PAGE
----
Saturday, 12 April 2008 by kinakoJam
Why make breakfast in your family bach, when you can stroll down the road to the Sawmill Cafe and have an eggs benedict or french toast with pears stewed in earl grey tea, that's actually better than any you'd be able to buy in old Ponse-snob-be (aka Ponsonby in downtown Auckland), while sitting outside in their nice garden and listening to the low throb of some Augustus Pablo dub reggae?
The Sawmill Cafe is awesome. It's not run by rich jokers and everything about it is just...good. It somehow does not clash with the township, and it's brilliant to have somewhere to get breakfast and a really good coffee after going to the beach. I've known Ed, Ben & Nicola of the Guiness family who run the Sawmill, since my late teens and shared many hazy early morning moments with Ed & Celia. I had some of my most enjoyable DJ gigs ever at the Sawmill, back when dropping Outstanding by the Gap Band or Flashlight by Parliament-Funkadelic next to Indio Silver Club by Daft Punk was unheard of in the city (way before Daft Punk got revived by indie kids) but would go down a treat with the Sawmill's mix of country kids, city escapees and artist bohos. The Sawmill makes me think of playing New Year's eve in a gypsy tent in a paddock with Ed making ridiculous watermelon cocktails. The Guiness family do everything so well: it's the only place in New Zealand where I had PROPER thin crust pizza... (their pizzas are named after their family members, e.g. the Picky Nicky) and their new microbrewery's offerings are mighty fine - especially the Crystal wheat beer. The beer is actually made by a guy with some kind of pro bono system where he keeps his brewery on the Sawmill property without paying rent and uses the Sawmill logo; the Guiness family have no financial investment in it, but they have it on tap.
Anyways, the Guiness family keeps it reals, and when I complained of missing watercress in Germany, Ed'll say "Just go down to the creek and grab some mate" and then launches into a story of fishing on choppy water or the cows he's keeping by his little house that he built right beside a waterfall. Ed's lifestyle in Leigh is a panacea to city-dwelling emmigrants like me & Celia. Maybe we wouldn't be much good at wrestling crayfish with our bare hands, but the fact that he does is a reassuring fact, an ideal to hold sacred.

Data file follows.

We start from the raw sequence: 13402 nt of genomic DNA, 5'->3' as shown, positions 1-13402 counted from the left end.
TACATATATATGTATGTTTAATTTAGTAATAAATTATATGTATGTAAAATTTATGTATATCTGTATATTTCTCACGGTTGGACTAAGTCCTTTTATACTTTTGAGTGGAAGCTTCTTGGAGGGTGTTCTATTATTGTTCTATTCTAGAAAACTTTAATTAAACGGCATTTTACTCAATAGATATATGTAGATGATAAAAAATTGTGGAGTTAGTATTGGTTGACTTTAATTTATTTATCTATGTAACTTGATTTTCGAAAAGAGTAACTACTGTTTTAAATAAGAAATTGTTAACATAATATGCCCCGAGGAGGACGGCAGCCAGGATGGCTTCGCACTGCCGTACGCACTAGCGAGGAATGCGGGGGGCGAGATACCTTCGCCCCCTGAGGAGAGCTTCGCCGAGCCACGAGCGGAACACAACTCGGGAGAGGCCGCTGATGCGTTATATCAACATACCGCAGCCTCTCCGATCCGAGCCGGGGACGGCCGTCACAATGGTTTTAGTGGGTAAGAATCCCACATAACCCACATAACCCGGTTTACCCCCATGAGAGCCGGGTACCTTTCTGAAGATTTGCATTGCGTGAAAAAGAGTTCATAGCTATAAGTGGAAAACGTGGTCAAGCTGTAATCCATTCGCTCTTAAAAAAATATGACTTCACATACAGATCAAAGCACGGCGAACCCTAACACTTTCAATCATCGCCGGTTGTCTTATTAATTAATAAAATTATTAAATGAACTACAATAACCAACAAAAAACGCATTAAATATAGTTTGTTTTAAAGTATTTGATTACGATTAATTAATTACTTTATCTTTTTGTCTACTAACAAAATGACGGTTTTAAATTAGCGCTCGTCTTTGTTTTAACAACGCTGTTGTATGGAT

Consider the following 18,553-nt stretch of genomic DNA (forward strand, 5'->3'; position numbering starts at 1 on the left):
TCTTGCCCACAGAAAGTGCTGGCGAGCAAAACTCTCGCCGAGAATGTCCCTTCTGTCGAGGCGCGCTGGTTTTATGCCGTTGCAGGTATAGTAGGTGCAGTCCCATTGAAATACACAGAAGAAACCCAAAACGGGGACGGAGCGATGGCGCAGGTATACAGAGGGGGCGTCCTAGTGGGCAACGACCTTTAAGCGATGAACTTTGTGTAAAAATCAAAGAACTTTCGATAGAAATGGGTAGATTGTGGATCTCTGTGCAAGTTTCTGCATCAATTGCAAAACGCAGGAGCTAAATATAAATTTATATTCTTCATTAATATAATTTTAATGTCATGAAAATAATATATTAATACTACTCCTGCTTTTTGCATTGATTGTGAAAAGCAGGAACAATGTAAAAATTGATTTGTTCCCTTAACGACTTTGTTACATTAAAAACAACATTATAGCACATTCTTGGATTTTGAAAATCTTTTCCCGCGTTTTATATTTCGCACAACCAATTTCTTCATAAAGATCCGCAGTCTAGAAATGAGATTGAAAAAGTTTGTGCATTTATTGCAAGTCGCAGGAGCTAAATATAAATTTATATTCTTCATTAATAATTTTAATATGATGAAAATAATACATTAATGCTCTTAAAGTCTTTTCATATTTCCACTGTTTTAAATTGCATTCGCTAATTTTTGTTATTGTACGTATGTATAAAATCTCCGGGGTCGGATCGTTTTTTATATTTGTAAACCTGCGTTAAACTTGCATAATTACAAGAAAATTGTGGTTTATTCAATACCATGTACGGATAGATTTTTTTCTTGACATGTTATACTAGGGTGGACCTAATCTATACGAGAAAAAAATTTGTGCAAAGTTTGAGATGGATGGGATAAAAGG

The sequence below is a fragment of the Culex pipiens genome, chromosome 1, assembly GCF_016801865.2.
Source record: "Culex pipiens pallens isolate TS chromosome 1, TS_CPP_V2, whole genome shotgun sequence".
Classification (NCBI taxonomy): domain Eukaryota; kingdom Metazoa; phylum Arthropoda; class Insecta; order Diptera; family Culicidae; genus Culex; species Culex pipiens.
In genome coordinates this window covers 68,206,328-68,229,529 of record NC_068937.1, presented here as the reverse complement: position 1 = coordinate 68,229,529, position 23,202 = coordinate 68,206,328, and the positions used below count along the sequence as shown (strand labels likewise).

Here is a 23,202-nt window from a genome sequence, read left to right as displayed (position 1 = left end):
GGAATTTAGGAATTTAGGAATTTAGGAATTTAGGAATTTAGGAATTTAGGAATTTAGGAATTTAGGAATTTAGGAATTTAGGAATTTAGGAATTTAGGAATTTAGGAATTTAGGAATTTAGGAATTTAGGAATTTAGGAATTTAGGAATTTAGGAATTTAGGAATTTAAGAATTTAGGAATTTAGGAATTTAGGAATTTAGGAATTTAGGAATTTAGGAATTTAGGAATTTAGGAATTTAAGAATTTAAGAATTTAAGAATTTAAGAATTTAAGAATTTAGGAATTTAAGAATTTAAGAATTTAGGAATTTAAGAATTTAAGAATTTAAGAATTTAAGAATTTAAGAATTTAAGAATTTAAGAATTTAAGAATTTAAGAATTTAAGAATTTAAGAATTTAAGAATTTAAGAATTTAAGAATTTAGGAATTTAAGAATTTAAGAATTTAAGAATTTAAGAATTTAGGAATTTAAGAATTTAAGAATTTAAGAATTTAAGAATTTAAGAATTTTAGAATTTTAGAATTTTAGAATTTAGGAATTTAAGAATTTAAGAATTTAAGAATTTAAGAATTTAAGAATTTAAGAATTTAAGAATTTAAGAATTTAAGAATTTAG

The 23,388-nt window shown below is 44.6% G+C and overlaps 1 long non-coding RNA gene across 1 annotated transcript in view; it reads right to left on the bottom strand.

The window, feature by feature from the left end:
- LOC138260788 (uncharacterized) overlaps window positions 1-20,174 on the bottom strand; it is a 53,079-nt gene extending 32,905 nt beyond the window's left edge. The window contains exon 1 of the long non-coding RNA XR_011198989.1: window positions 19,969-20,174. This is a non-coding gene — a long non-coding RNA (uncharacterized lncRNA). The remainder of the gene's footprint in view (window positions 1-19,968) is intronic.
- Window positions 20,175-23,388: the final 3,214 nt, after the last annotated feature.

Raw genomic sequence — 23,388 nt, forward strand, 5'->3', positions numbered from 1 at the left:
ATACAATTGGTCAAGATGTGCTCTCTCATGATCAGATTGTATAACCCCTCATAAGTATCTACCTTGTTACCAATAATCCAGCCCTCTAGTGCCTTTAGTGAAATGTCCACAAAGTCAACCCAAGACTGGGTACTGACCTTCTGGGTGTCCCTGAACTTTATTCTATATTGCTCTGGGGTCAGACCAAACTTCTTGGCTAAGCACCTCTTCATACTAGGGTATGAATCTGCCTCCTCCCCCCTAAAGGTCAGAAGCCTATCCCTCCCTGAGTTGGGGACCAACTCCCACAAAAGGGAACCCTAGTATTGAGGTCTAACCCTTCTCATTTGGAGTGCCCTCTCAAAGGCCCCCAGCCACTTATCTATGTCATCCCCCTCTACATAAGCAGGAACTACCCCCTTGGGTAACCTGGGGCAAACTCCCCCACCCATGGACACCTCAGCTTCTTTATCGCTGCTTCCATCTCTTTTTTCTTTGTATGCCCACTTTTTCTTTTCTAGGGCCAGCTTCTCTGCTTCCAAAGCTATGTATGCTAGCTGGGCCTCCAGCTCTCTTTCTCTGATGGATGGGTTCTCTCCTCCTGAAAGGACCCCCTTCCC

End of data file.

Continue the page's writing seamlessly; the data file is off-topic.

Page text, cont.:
So far, Leigh has remained the nice little harbour fishing village with baches that it always was, with the Sawmill as the jewel in its crown... however, nearby Matakana (about 15 minutes drive away) has lost its dishevelled bohemian edge and fallen prey to the march of the middle class, the crassest sign of which is the Matakana Farmer's Market and the surrounding complex of villas with jewellery stores and an upmarket butcher with Jamie Oliver kitchen ware.
I felt I wasn't the only person at the market feeling slightly at odds with the white glare of the sun umbrellas and the harsh ochre tones of the ornamental gravel underfoot. Not to mention the obvious 'life style block' owners like the dude selling italian sausages or the grey haired American selling olive oil. To all of this, one reply seemed obvious, in fact it loomed over the site, painted on a building on the opposite side:
Still, we did get a nice sack of mixed salads with edible flowers, some smoked garlic (it didn't have much noticeable impact on anything I cooked with it, though it smelled nice while preparing the steamed cockles), some delicious sparkling feijoa fruit wine (which also takes me back to sun soaked recoveries in the late nineties at the Sawmill), some Mahurangi oysters, some dark purple grape juice, and some figs.
The duck eggs, and the location by the river, are pretty, if you can manage to ignore the shit-coloured gravel underfoot:
The flabby personality-bleached Omaha millionaires munching on mussel fritters got a bit much though, so we escaped with the oysters back to my family bach in Leigh, and ate them with a cup of what we kiwis call 'gumboot tea' (i.e. cheap & black like PG Tips) by the BBQ where two fat kereru pigeons ate their own lunch. And we in turned threatened to become the lunch of mosquitoes.
I couldn't really enjoy the oysters after having had two recent feasts of Bluff oysters.